Wednesday, December 23, 2009
Charity begins at home, travels to a grocery store, and then heads back home again to fall asleep. (Thinking The Lions/Essays about Stuff)
Last night, to start my Christmas vacation, I finally fulfilled a dream I've had for years:
I was a bell ringer for the Salvation Army.
For as long as I can remember, I've walked past those little red kettles during the holidays with a mixture of envy, admiration, and a little bit of panic as I tried desperately to get my spare change out of my pocket to drop it into the kettle without breaking stride or making a big deal out of it.
(Although sometimes, I walked by with a mixture that could be best described as 33% envy, 33% admiration, with the remaining 33% being "I hope they don't think I'm a jerk because I'm not giving anything.")
And each year, I've thought to myself, I should do that. I should be a bell ringer. It looks like a really neat thing to do, plus I'd be doing something good for charity.
Then I'd add: Plus I'd get to ring a bell. That was a big part of the draw.
But I never did anything about it, in my previous forty years of existence. I'd just drop the change (or sometimes a dollar bill if I was feeling particularly rich and/or charitable) and think my thoughts and move on.
This year, that changed. This year, one Sunday morning after shopping the day before, I logged onto my computer and looked up bell ringing at the Salvation Army. As it turned out, they had a website where I could log on and sign up for a bell-ringing shift, a high-tech option that appealed to me because it made it easy to get into the charity, but also which ran contrary to my low-tech view of the Salvation Army, a view that has been created entirely from just two sources:
1. The Bell Ringers, who form my primary opinion of the Salvation Army, and
2. The movie version of Guys & Dolls, which we watched in a college class I took. The class was called Humor In American Literature, and it consisted of us reading (outside of class) such humorous american literati as Peter Benchley and probably others, and then, in class, never discussing those books because we were too busy watching movies by Preston Sturges, and also watching LA Story and Guys & Dolls.
The movie version of Guys & Dolls included a scene, to my memory, now, years later, in which someone, maybe a woman, played in a band on a corner or maybe stood by a bell-ringing-kettle, and there was also a revival meeting in which various gangsters (the colorful, fun gangsters of the 1940s, not the scary gangsters of later years) were saved.
To me, then, the Salvation Army is a group that does something or other that's charitable, and has those red kettles and bell ringers to raise money, and also puts on big showy song-and-dance-numbers. I didn't know how the website fit into that vision, but I shoved that aside and signed up for a shift, after first calling Sweetie to find out which 2-hour-block of time would work out best: the first two hours of my Christmas vacation, on Tuesday night from 6-8? Or the 8-10 a.m. shift on the 23rd, my first full day off?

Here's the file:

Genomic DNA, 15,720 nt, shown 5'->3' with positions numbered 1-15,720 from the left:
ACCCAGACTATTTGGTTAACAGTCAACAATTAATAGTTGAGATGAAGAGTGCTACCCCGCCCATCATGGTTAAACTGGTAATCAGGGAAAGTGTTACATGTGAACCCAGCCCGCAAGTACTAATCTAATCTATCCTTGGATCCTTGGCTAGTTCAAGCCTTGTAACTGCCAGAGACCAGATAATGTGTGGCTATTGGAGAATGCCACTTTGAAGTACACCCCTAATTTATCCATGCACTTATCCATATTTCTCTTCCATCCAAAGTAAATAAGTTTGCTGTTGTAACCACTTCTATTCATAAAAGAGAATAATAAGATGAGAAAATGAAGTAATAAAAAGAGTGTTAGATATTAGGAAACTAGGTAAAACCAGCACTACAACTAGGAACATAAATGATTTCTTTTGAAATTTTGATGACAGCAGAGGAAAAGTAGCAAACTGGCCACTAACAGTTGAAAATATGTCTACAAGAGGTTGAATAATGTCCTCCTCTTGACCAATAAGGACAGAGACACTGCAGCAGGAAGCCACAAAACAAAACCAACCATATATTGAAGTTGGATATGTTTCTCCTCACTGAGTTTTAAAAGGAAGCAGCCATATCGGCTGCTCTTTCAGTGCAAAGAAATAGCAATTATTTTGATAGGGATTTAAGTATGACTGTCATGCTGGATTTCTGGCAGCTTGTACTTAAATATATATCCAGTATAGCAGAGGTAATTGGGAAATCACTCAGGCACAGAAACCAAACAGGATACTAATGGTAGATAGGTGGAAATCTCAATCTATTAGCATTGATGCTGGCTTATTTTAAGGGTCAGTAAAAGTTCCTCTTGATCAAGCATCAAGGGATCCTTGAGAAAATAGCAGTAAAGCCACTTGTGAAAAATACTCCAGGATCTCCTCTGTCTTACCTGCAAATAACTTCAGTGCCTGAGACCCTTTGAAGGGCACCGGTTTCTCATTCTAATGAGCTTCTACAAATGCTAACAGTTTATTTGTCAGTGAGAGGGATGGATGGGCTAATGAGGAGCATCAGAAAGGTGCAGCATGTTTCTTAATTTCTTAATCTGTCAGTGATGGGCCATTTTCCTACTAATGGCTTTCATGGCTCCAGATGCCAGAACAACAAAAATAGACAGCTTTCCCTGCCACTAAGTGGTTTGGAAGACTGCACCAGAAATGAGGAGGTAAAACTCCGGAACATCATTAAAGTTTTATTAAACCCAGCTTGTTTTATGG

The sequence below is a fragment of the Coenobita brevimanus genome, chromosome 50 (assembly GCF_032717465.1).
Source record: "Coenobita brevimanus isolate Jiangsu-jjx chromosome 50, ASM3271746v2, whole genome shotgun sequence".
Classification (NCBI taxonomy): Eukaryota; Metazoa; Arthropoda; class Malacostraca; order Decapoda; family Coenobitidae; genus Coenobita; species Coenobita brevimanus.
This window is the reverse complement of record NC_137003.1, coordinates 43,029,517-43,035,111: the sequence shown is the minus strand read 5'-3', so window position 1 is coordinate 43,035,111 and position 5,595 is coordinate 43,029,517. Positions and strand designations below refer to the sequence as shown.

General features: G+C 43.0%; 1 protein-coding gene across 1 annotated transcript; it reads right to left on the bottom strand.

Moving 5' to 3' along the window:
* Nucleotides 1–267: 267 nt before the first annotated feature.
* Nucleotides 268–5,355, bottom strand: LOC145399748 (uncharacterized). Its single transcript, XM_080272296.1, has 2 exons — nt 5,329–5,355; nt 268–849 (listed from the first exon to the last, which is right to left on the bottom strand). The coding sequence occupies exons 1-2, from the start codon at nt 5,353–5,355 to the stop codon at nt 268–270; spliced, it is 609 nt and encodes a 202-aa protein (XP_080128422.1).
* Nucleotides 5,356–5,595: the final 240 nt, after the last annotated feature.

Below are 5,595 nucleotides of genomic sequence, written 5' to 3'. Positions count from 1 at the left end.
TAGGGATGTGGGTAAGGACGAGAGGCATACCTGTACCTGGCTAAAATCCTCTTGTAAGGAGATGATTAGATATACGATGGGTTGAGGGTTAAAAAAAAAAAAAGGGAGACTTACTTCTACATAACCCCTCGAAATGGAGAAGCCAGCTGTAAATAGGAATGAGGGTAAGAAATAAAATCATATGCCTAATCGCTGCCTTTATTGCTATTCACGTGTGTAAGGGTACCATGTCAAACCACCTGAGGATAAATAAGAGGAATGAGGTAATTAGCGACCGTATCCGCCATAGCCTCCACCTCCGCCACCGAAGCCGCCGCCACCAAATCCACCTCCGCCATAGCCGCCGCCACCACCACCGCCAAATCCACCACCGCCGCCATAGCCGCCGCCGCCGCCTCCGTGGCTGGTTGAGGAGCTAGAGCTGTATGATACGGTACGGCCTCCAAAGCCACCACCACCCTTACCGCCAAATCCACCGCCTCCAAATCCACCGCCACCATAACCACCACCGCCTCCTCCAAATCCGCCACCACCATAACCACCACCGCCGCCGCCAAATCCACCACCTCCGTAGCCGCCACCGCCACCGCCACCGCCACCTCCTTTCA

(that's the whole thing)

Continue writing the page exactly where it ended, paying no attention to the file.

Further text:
Or, maybe Christmas Eve itself? I saw that I could sign up for a bell-ringing shift on the Eve, and my eyes teared up a little as I pictured myself, leaving my warm home on Christmas Eve to go stand (bravely, and cheerfully) in a blizzard, ringing a bell and raising money for charity (and musical numbers) on a holiday, giving up my own free time that day to do something good for others! I'd be like a hero.
Sweetie thought maybe the Tuesday night shift would work better, though, and I agreed, because I really didn't want to go out on Christmas Eve. So, not as much of a hero, but still pretty heroic.
After logging in and getting my confirmation email, I was all set to go, and then a cheery e-reminder on the day of the big charity gave me some last minute pointers: Bring your ID with you, it told me, and set out various security procedures by which I would be confirmed as a man who could be trusted with a kettle full of money and a bell. One particularly stern line told me that I was required to print my name neatly in big letters, and that worried me a bit because I have bad handwriting.
But it's for charity, I thought, and vowed to do the best I could.
I drove from my office to the grocery store where I would be ringing a bell for the next two hours, bravely (and cheerfully, and charity-ly) giving up my dinner and comfort to stand outside in a light snow, ready to greet grocery shoppers with a hearty hello, and as I realized it was snowing, I realized that I'd also forgotten my gloves that day.
Should I try to go home and get them, and risk being late for my shift? I wondered. Or should I tough it out? The thought of letting down all those starving kids or whoever the Salvation Army helps gave me the strength to decide to tough it out. I can always pull my hands into my sleeves, I thought.
With that, I grabbed my cell phone (in case of emergencies!) and headed into the store, where I got my first surprise: There was a bell ringer there already! That surprised me because when I'd signed up, the shift before mine (4-6) had been open, so I thought I'd be the only one that night. I kind of panicked: What if he stays the whole time? Will I have to talk to him? I wondered.